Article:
The Foam Index Test is a rapid means to determine the relative levels of AEA needed for concrete containing fly ash and other materials that affect air entrainment in concrete. Although this document is directed towards the application of the Foam Index Test to evaluate fly ash, it can be applied to other pozzolans as well as the other ingredients of concrete, i.e., Portland cement, sand, coarse aggregate, admixtures and water.
- 50 mL graduated cylinder
- 2 eyedroppers
- 1 glass 125 mL wide mouth jar (4 oz mason jar) with lid
- 1 plastic 250 mL bottle for making AEA solutions
- 1 balance
The Foam Index Test Procedure
- Place 20 g of cement in a 125 mL glass jar.
- Add 50 mL of water to the jar, then cap and shake the jar and its contents for 1 minute.
- Add diluted AEA solution (see Table 1) in small increments of 2 to 5 drops at a time. After each addition, cap and shake the jar vigorously for 15 seconds. Observe the stability of the foam.
- The minimum amount of diluted AEA needed to produce a foam that is stable (bubbles exist over the entire surface) for 45 seconds is the FOAM INDEX of the cement mixture.
- Repeat steps 1 through 4 using 16 g of cement and 4 g of fly ash to develop the foam index of the cement and fly ash mixture.
Some Helpful Tips
Practice the procedure several times to become familiar with the process.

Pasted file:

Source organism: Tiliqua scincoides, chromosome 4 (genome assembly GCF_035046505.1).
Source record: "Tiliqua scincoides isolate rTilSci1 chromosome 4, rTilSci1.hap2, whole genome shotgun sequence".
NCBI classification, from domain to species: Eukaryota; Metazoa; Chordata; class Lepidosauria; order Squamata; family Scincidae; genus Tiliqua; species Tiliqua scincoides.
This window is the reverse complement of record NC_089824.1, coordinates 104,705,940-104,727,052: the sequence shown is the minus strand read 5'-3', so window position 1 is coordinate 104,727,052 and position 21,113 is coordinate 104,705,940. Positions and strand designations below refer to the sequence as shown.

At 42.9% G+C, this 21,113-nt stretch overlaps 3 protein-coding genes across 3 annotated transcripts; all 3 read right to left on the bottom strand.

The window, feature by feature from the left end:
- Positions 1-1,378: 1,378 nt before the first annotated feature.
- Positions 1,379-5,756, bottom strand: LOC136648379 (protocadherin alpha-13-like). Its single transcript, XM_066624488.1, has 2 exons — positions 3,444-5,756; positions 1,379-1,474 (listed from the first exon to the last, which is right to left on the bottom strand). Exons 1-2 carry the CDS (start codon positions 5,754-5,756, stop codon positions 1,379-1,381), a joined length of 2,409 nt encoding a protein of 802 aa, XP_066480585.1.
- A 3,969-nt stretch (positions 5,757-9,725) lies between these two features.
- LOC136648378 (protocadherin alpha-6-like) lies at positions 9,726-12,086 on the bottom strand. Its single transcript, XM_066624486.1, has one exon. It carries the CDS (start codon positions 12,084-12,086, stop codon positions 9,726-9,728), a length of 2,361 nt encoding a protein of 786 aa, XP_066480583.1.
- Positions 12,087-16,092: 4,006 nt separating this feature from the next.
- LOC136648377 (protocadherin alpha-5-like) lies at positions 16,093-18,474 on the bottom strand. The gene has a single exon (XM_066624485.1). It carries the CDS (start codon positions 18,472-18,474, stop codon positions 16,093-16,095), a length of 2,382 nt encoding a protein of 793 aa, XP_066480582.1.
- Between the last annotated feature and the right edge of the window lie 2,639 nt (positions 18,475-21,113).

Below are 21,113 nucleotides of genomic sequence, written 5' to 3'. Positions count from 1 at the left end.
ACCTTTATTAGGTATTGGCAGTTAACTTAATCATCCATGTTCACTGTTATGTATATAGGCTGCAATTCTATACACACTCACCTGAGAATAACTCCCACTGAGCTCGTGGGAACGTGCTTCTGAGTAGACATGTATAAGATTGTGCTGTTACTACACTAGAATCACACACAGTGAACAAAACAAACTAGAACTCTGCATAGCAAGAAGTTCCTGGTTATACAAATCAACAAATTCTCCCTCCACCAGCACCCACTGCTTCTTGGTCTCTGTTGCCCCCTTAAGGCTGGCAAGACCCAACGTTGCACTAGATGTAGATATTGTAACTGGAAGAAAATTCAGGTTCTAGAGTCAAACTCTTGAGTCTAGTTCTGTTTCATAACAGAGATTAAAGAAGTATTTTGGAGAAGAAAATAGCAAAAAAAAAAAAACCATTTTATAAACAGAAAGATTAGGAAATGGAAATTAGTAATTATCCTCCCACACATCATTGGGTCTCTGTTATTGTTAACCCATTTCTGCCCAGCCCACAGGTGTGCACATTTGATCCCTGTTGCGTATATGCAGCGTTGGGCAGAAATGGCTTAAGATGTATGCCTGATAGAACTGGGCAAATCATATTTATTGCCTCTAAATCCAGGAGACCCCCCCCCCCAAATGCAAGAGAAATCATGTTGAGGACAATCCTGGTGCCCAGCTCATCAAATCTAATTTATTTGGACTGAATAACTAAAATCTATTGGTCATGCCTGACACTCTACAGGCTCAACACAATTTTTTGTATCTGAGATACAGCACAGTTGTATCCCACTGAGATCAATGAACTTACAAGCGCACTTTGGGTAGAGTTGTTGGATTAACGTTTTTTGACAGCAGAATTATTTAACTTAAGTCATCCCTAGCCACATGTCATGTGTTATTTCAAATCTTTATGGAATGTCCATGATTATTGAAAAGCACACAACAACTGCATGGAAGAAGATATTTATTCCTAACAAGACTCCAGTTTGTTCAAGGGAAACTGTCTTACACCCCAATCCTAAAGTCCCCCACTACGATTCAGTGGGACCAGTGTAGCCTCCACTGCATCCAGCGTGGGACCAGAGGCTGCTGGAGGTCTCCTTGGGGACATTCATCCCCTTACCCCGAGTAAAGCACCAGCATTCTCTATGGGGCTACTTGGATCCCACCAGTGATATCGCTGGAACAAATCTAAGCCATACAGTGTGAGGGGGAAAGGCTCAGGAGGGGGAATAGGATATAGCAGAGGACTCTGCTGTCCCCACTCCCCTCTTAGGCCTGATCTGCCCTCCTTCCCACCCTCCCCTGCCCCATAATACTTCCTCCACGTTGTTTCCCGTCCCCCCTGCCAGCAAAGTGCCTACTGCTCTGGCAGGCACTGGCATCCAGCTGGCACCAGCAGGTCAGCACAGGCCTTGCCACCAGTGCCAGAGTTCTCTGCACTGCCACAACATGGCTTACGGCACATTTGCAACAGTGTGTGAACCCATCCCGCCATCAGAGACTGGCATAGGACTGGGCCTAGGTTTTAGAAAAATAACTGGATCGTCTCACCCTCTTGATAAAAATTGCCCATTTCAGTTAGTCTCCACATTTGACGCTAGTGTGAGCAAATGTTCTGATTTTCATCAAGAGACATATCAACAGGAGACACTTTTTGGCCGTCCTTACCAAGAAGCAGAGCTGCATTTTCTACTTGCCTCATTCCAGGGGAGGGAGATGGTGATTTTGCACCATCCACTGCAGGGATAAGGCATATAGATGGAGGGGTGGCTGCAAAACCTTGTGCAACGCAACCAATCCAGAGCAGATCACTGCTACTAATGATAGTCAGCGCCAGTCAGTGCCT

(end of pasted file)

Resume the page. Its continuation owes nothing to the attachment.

The 1:1 dilution of AEA is the minimum dilution recommended. Higher dilutions expand the range in which the stable foam occurs (see Table 1 for dilution details). Once you have determined what dilution works best for your materials, always use the same dilution rate.
Table 1: Dilution of AEA
|Dilution||AEA (mL)||Water (mL)|
- Adding the diluted AEA one drop at a time is the most accurate process, especially when trying to develop your ability to duplicate the test. You may want to add 5 drops at a time at first, with a high dosage rate material until you get near the “Index” level.
- A “Stable Foam” is achieved when no open areas of liquid show for at least 45 seconds. Bubbles will break rapidly at AEA levels below the “Index” level. Bubbles will still break for several increments above the “Index” level as well ... don’t continue adding AEA trying to stop the breaking bubbles. This point is difficult to judge at first. Run the same material several times in a row to help develop your “eye.”
- The Foam Index test is not designed to determine the actual AEA dosage rates for concrete. It is a good test to determine if specific materials will require more or less AEA relative to others. If the method is performed on the same materials, and a plot of the results charted against required AEA dosages, you may be able to correlate AEA dosage to the Foam Index test results.
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Last Updated: 2022-08-02